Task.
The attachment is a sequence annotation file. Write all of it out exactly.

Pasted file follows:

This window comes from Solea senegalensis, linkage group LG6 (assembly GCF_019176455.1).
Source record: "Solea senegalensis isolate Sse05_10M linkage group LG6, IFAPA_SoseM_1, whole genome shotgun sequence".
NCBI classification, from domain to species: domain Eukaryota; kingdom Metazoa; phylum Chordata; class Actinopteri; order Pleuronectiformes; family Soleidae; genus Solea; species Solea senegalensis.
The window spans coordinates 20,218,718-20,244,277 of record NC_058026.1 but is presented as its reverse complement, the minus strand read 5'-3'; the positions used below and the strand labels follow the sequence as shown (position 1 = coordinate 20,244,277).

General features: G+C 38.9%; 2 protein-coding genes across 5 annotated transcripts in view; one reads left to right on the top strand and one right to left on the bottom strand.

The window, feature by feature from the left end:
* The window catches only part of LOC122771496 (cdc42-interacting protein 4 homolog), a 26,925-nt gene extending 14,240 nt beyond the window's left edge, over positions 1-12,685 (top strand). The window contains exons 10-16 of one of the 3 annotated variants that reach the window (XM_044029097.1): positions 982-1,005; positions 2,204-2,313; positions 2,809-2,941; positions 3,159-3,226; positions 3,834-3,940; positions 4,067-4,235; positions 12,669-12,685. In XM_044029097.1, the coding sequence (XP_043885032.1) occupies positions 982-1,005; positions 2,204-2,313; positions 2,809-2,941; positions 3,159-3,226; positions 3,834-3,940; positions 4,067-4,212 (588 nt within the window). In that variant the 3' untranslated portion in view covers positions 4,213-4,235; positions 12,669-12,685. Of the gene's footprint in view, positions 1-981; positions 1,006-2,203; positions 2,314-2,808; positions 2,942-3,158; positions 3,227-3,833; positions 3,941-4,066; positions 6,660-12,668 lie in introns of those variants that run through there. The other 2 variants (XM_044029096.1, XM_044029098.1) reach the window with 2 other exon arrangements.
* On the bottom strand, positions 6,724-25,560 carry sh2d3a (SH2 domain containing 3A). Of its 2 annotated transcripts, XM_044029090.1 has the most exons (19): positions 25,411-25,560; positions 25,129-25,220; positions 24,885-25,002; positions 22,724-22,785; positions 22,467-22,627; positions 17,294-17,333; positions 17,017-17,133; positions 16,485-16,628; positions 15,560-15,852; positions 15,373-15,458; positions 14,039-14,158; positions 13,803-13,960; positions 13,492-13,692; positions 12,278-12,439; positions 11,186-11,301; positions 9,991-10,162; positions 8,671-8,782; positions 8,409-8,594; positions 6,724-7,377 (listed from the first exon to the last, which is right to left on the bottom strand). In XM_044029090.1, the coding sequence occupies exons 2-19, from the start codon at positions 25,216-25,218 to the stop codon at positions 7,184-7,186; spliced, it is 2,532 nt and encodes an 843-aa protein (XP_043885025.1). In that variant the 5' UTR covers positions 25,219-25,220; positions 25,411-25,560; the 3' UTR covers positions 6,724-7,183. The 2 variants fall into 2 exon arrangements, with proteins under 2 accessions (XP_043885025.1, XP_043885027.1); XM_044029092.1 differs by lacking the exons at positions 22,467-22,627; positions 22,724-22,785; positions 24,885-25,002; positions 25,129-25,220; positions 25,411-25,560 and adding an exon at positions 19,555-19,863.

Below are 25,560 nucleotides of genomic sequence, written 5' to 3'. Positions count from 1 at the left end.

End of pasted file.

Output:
This window comes from Solea senegalensis, linkage group LG6 (assembly GCF_019176455.1).
Source record: "Solea senegalensis isolate Sse05_10M linkage group LG6, IFAPA_SoseM_1, whole genome shotgun sequence".
NCBI classification, from domain to species: domain Eukaryota; kingdom Metazoa; phylum Chordata; class Actinopteri; order Pleuronectiformes; family Soleidae; genus Solea; species Solea senegalensis.
The window spans coordinates 20,218,718-20,244,277 of record NC_058026.1 but is presented as its reverse complement, the minus strand read 5'-3'; the positions used below and the strand labels follow the sequence as shown (position 1 = coordinate 20,244,277).

General features: G+C 38.9%; 2 protein-coding genes across 5 annotated transcripts in view; one reads left to right on the top strand and one right to left on the bottom strand.

The window, feature by feature from the left end:
* The window catches only part of LOC122771496 (cdc42-interacting protein 4 homolog), a 26,925-nt gene extending 14,240 nt beyond the window's left edge, over positions 1-12,685 (top strand). The window contains exons 10-16 of one of the 3 annotated variants that reach the window (XM_044029097.1): positions 982-1,005; positions 2,204-2,313; positions 2,809-2,941; positions 3,159-3,226; positions 3,834-3,940; positions 4,067-4,235; positions 12,669-12,685. In XM_044029097.1, the coding sequence (XP_043885032.1) occupies positions 982-1,005; positions 2,204-2,313; positions 2,809-2,941; positions 3,159-3,226; positions 3,834-3,940; positions 4,067-4,212 (588 nt within the window). In that variant the 3' untranslated portion in view covers positions 4,213-4,235; positions 12,669-12,685. Of the gene's footprint in view, positions 1-981; positions 1,006-2,203; positions 2,314-2,808; positions 2,942-3,158; positions 3,227-3,833; positions 3,941-4,066; positions 6,660-12,668 lie in introns of those variants that run through there. The other 2 variants (XM_044029096.1, XM_044029098.1) reach the window with 2 other exon arrangements.
* On the bottom strand, positions 6,724-25,560 carry sh2d3a (SH2 domain containing 3A). Of its 2 annotated transcripts, XM_044029090.1 has the most exons (19): positions 25,411-25,560; positions 25,129-25,220; positions 24,885-25,002; positions 22,724-22,785; positions 22,467-22,627; positions 17,294-17,333; positions 17,017-17,133; positions 16,485-16,628; positions 15,560-15,852; positions 15,373-15,458; positions 14,039-14,158; positions 13,803-13,960; positions 13,492-13,692; positions 12,278-12,439; positions 11,186-11,301; positions 9,991-10,162; positions 8,671-8,782; positions 8,409-8,594; positions 6,724-7,377 (listed from the first exon to the last, which is right to left on the bottom strand). In XM_044029090.1, the coding sequence occupies exons 2-19, from the start codon at positions 25,216-25,218 to the stop codon at positions 7,184-7,186; spliced, it is 2,532 nt and encodes an 843-aa protein (XP_043885025.1). In that variant the 5' UTR covers positions 25,219-25,220; positions 25,411-25,560; the 3' UTR covers positions 6,724-7,183. The 2 variants fall into 2 exon arrangements, with proteins under 2 accessions (XP_043885025.1, XP_043885027.1); XM_044029092.1 differs by lacking the exons at positions 22,467-22,627; positions 22,724-22,785; positions 24,885-25,002; positions 25,129-25,220; positions 25,411-25,560 and adding an exon at positions 19,555-19,863.

Below are 25,560 nucleotides of genomic sequence, written 5' to 3'. Positions count from 1 at the left end.